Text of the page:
“Until the day break, and the shadows flee away, I will get me to the mountain of myrrh, and to the hill of frankincense.”—Song of Solomon 4:6
Methinks I would have every poor sinner, until the day dawn of awakening grace breaks in upon his soul, get away to the ordinances of God in the mountain of the Lord’s house: there he should live, there wait, until the Lord speaks to his soul. And methinks I would have every poor sinner that is awakened, until the day of glory breaks in with an everlasting light upon him, get away to the gospel mountain, where the odour of Jesus’s incense, and the savour of his blood and righteousness, become sweeter than myrrh, and more fragrant than frankincense. Here, Lord, cause me to get away from all surrounding impediments, and to be constantly found waiting, that my soul may drink in the fresh, reviving, renewing streams, until Jesus himself, the morning star, breaks in upon my soul, to lead me home to his everlasting glory, in his bosom for ever.
Robert Hawker (1753-1827) was an Anglican (High-Calvinist) preacher who served as Vicar of Charles Church, Plymouth. John Hazelton wrote of him:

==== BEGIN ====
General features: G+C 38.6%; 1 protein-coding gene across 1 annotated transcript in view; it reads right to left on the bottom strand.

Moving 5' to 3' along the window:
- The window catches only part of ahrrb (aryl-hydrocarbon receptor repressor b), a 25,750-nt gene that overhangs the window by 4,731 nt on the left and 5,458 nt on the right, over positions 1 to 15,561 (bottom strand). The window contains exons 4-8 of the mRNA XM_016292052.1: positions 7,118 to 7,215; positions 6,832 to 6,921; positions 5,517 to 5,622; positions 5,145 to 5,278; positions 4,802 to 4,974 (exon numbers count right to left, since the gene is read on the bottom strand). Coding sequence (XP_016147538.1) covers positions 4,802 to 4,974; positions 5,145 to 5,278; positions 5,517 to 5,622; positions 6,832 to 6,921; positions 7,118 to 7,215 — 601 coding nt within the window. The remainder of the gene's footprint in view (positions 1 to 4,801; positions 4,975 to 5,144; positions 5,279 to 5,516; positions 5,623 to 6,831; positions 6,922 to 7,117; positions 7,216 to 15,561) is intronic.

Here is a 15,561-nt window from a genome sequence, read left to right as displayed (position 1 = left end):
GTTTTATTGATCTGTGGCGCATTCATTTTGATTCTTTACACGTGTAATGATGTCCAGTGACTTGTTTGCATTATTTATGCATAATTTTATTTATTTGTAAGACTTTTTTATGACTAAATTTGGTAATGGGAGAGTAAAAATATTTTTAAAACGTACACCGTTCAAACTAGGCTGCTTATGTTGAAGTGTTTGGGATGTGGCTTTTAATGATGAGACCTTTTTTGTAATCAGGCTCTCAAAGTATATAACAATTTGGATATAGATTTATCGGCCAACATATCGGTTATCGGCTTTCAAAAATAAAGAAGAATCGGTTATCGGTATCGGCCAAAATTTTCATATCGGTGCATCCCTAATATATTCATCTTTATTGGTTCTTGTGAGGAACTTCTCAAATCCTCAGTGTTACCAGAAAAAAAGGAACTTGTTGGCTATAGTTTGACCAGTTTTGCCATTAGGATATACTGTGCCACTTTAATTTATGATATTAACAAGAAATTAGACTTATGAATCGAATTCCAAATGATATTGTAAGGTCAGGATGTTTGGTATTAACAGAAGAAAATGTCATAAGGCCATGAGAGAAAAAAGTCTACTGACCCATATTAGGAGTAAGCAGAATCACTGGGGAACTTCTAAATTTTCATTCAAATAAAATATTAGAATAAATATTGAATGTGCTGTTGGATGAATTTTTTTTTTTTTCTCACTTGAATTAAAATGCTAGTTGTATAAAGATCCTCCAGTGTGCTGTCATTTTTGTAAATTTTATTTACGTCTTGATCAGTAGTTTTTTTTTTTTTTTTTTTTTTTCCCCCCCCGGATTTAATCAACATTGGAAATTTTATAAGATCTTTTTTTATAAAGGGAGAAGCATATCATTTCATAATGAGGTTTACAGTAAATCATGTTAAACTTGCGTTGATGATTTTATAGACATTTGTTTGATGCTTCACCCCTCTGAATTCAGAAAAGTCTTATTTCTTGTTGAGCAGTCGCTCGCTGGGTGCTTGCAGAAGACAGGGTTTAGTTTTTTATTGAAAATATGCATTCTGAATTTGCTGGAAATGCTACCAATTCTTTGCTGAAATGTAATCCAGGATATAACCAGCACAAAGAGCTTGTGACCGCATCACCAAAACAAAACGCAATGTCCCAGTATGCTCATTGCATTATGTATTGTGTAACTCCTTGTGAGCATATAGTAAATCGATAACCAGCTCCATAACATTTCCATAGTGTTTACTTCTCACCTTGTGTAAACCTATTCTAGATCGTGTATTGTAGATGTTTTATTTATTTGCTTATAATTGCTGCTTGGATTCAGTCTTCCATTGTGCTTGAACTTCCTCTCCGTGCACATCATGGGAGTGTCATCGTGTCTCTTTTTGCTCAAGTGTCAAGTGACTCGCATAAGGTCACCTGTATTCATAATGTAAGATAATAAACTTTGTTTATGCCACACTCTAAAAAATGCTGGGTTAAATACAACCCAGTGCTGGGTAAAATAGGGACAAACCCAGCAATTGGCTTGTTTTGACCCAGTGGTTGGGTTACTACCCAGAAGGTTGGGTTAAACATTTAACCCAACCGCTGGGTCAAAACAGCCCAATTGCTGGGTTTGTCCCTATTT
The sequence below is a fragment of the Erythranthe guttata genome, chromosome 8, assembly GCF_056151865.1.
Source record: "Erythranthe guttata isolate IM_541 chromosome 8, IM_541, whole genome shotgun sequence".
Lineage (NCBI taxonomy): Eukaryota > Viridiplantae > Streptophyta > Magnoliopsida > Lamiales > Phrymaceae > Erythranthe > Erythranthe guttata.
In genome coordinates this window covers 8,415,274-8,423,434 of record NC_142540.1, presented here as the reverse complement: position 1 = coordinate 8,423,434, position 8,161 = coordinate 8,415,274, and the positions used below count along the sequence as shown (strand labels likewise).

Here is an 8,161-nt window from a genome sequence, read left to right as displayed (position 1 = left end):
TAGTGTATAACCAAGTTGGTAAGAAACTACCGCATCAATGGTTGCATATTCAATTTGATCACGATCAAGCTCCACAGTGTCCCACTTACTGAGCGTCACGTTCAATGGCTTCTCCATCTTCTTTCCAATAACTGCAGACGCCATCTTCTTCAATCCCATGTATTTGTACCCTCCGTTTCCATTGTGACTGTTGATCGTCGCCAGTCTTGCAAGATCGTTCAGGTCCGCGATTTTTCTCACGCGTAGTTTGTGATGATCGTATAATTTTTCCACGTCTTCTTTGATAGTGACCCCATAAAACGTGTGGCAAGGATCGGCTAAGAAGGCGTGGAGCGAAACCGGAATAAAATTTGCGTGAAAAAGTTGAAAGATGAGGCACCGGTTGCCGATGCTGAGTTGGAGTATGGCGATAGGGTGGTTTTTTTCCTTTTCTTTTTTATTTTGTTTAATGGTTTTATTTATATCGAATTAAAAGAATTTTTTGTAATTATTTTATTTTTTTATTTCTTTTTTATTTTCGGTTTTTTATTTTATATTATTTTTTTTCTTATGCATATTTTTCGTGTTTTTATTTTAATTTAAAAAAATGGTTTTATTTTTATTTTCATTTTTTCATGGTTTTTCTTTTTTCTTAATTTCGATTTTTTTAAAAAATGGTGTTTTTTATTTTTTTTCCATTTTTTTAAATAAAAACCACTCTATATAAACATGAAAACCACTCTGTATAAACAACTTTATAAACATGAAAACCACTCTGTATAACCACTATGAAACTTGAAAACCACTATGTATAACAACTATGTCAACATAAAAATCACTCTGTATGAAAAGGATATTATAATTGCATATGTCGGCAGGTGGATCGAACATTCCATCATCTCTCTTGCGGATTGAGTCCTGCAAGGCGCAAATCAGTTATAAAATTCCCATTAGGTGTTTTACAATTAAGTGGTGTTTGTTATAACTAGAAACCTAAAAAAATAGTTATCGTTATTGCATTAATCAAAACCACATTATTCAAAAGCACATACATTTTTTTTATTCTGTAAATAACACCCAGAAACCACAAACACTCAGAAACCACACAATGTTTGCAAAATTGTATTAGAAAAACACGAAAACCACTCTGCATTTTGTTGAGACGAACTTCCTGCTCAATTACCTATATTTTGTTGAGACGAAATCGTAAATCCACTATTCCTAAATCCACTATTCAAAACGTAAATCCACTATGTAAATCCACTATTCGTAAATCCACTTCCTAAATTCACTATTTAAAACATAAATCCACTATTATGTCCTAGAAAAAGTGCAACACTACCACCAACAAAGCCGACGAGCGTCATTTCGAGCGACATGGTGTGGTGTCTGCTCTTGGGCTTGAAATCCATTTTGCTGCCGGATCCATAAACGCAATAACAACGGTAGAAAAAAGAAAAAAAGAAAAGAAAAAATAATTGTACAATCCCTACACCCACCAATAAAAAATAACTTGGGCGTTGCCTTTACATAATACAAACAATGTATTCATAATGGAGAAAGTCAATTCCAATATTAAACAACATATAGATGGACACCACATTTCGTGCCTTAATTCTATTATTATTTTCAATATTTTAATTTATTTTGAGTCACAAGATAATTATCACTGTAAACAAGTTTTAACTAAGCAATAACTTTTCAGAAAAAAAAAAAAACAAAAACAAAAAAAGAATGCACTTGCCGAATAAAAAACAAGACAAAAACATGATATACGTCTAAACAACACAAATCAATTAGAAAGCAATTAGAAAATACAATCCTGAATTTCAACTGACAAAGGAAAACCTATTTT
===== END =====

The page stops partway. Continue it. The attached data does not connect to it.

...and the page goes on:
“The prominent features…in Robert Hawker's testimony…was the Person of Christ….Dr. Hawker delighted to speak of his Lord as "My most glorious Christ.” What anxious heart but finds at times in the perusal of the doctor's writings a measure of relief, a softening, and a mellowing? an almost imperceptible yet secret and constraining power in leading out of self and off from the misery and bondage of the flesh into a contemplation of the Person and preciousness of Christ as "the chiefest among ten thousand and the altogether lovely." Christ and Him crucified was emphatically the burden of his song and the keynote of his ministry. He preached his last sermon in Charles Church on March 18th, 1827, and on April 6th he died, after being six years curate and forty-three years vicar of the parish. On the last day of his life he repeated a part of Ephesians 1, from the 6th to the 12th verses, and as he proceeded he enlarged on the verses, but dwelt more fully on these words: "To the praise of His glory Who first trusted in Christ." He paused and asked, "Who first trusted in Christ?" And then made this answer: "It was God the Father Who first trusted in Christ."